Quick and Dirty Guide to Formatting, Copyright Pages

What says fun more than copyright!?

Am I right? Of course I’m not. Bleck. Nothing is much more banal than messing around with a copyright page. But it’s a vital little bit of banality, so let’s get on with it!

As I mentioned earlier in this formatting course, there is nothing that says your copyright page has to go in the front matter, but it does have to be in the book somewhere. The only compelling reason I can think of for including the copyright page in the back is to not use up the free sample portion of an ebook with clutter no one wants to read. This obviously only applies to ebooks. So for your paperback, it makes the most sense to tuck your copyright page on the verso (left-hand) page right after the title page.

The Must Include Stuff

There are some basic components that every copyright page must have. We’ll cover those first. The copyright contents must include your full book title and your full author name. This is a modern twist due to automated self-publishing platforms such as KDP. I've had KDP get angry with me for not having the title of the book on the copyright page exactly match the title on the cover. So, make sure these match the title page and the front cover so you don’t get hung up when trying to publish.

Your copyright page needs to include the text, “All rights reserved,” or something similar. Here’s some verbiage that will get the job done nicely:

All rights reserved, including the right to reproduce this book or portions thereof in any form whatsoever.

Or you can roll with something like this:

All rights reserved. No portion of this book may be reproduced in any form without permission from the publisher, except as permitted by U.S. copyright law.

You also must include the ISBN if you are publishing a print book. If you are only using Amazon Print for your print book, you can choose to stick with Amazon's free ISBN. Just be aware that this ISBN will list Amazon as the publisher and you won't be able to use it on any other print versions of your book. So if you decide to use IngramSpark later on (which you should), you'll need to get an ISBN at that point.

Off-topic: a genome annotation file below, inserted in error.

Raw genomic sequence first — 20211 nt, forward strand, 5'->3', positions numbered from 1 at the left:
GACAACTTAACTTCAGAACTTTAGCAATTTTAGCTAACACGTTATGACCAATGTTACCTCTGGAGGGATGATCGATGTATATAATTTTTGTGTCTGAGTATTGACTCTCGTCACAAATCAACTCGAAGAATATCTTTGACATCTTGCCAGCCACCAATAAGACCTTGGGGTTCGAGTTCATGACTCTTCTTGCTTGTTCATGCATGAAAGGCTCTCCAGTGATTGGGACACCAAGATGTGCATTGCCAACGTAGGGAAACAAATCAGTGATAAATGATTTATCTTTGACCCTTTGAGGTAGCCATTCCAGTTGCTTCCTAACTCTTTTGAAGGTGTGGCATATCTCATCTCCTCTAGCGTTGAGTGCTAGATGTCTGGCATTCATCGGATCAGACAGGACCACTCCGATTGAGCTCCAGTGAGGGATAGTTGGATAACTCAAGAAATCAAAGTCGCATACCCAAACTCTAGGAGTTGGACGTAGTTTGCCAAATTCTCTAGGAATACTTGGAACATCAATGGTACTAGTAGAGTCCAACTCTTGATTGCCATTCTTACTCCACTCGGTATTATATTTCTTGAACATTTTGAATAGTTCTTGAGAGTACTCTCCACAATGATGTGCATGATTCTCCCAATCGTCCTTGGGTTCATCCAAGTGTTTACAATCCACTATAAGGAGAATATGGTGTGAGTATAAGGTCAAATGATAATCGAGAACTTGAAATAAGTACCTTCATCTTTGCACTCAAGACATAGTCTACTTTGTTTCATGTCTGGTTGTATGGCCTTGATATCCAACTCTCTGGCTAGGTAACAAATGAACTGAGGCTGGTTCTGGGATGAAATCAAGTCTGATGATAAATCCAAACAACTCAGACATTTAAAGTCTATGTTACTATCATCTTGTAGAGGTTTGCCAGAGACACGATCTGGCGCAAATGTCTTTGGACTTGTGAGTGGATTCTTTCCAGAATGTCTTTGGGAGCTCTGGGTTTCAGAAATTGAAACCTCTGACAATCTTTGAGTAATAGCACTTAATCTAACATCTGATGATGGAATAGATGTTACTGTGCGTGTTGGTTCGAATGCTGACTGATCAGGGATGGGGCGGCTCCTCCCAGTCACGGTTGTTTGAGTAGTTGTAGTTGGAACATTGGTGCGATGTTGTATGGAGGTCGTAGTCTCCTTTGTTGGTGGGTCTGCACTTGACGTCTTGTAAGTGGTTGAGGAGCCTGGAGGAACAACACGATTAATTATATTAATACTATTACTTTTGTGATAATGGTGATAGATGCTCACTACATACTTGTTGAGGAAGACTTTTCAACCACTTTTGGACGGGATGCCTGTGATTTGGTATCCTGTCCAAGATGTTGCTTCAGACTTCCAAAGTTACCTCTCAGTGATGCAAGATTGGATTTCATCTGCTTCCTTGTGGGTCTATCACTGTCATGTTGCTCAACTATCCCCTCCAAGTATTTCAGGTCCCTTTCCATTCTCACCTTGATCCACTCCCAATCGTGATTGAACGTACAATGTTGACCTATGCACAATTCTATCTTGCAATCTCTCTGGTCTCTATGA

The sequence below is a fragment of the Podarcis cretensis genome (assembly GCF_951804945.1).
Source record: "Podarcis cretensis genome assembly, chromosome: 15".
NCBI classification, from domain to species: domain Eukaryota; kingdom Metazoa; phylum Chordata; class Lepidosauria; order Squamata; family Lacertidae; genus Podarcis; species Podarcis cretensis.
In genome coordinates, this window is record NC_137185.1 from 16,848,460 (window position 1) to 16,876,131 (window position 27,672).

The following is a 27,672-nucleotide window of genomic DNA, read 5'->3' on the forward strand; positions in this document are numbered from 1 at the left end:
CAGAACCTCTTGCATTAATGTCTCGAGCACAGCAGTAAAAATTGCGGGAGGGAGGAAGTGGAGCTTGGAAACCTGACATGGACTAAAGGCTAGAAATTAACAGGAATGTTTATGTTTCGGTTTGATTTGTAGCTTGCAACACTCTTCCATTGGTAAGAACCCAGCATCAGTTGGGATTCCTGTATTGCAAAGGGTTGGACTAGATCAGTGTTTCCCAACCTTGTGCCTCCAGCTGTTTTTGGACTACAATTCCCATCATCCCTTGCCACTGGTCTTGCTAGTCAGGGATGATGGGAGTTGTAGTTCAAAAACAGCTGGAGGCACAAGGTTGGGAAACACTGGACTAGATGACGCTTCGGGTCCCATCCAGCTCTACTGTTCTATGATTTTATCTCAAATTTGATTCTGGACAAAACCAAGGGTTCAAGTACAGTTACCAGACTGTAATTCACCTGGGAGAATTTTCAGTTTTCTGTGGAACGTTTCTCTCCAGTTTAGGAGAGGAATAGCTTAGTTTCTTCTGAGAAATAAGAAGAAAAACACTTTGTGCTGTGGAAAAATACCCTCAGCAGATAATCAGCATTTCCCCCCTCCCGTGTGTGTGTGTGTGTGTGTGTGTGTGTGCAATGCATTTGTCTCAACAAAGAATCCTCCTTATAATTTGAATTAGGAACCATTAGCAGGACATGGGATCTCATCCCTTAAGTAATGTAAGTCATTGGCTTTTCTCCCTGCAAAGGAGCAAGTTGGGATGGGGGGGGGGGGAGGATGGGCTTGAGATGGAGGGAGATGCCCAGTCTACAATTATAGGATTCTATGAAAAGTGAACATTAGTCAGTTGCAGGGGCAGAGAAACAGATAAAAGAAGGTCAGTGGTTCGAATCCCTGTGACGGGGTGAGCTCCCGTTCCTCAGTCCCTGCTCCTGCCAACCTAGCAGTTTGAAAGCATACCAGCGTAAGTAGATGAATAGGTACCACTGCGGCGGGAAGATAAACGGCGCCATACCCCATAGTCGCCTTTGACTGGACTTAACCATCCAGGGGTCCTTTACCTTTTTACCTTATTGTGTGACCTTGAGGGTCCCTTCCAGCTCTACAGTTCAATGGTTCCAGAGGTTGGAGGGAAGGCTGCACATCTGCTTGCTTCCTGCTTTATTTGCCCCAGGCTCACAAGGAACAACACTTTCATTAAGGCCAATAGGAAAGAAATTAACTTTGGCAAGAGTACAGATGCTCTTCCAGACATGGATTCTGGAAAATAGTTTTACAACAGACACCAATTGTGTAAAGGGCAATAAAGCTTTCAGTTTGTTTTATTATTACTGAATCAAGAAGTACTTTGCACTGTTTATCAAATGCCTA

Ebooks don’t require an ISBN, but it can still be a good move to get one if you can. The ISBN, while an outdated system that probably won’t exist twenty years from now, enforces that this version of your book will always point back to you as the publisher. For print books to be accessible to bookstores and libraries, they must have an ISBN. If you are in the U.S. head here for ISBNs.

The Good Idea to Include Stuff

It’s a good idea to include stuff like, year, edition, website, disclaimer, and credits. The year is simply the year the book was and/or is being published. Including your website is a way to allow people to reach out to you in case they want to reference your book in anyway that requires legal permission.

It’s a great idea to include any other technical credits such as the cover artist and/or designer. It’s fairly standard practice to include the name of the publisher and the publisher’s address, including the country. Feel free to include your name as the publisher if you want. If you used an illustrator or a professional formatter it’s common to include their credits here as well. Having said this, you should always check with contributors as a professional courtesy. It’s possible your editor or designer may not want the extra attention or inquiries that could result from having their name on your book.

As for a disclaimer, you might have seen some copyright pages that say something like, “This book is completely fictitious. Any likeness or similarity to real life individuals is purely coincidental.” This text isn’t required but can be beneficial in the case that your imagination sparks some random person’s fury.

As luck would have it, you can lift this disclaimer from any number of free boilerplates out there. Speaking of boiler plates, let’s take a look at a couple that do the job nicely. Joel, “The Book Designer,” is always a reliable source for formatting information.

And if you just gotta go more in depth on all of this copyright stuff, I recommend clicking on this post for a deeper dive. Just keep in mind, the nice thing about a copyright page is that once you have your template you can use it over and over forever. All you’ll have to change are the basics of your title, ISBN, date, and any credits you want to include!

Get 'er done and then go back to writing!



David is an authorpreneur, and StoryShop co-founder, determined to discover the natural evolution of digital storytelling. His published works span across all ages and several genres. Mostly, he enjoys exploding things. If you‘ve read for twenty pages and nothing has been blown up or shot, then David must be losing his edge.

Feel free to google, poke, fan, or like him. But do so quickly, before he is disappeared by the FBI. Raised in Central Texas, David Mark Brown learned to ride horses at a young age. Then learned to hate them after a disastrous attempt to impress a girlfriend. He was five. Turning to a life of prose, he migrated north to the University of Montana (the Berkeley of the Rockies) and became the Redneck Granola.

David invites you to enjoy the show!

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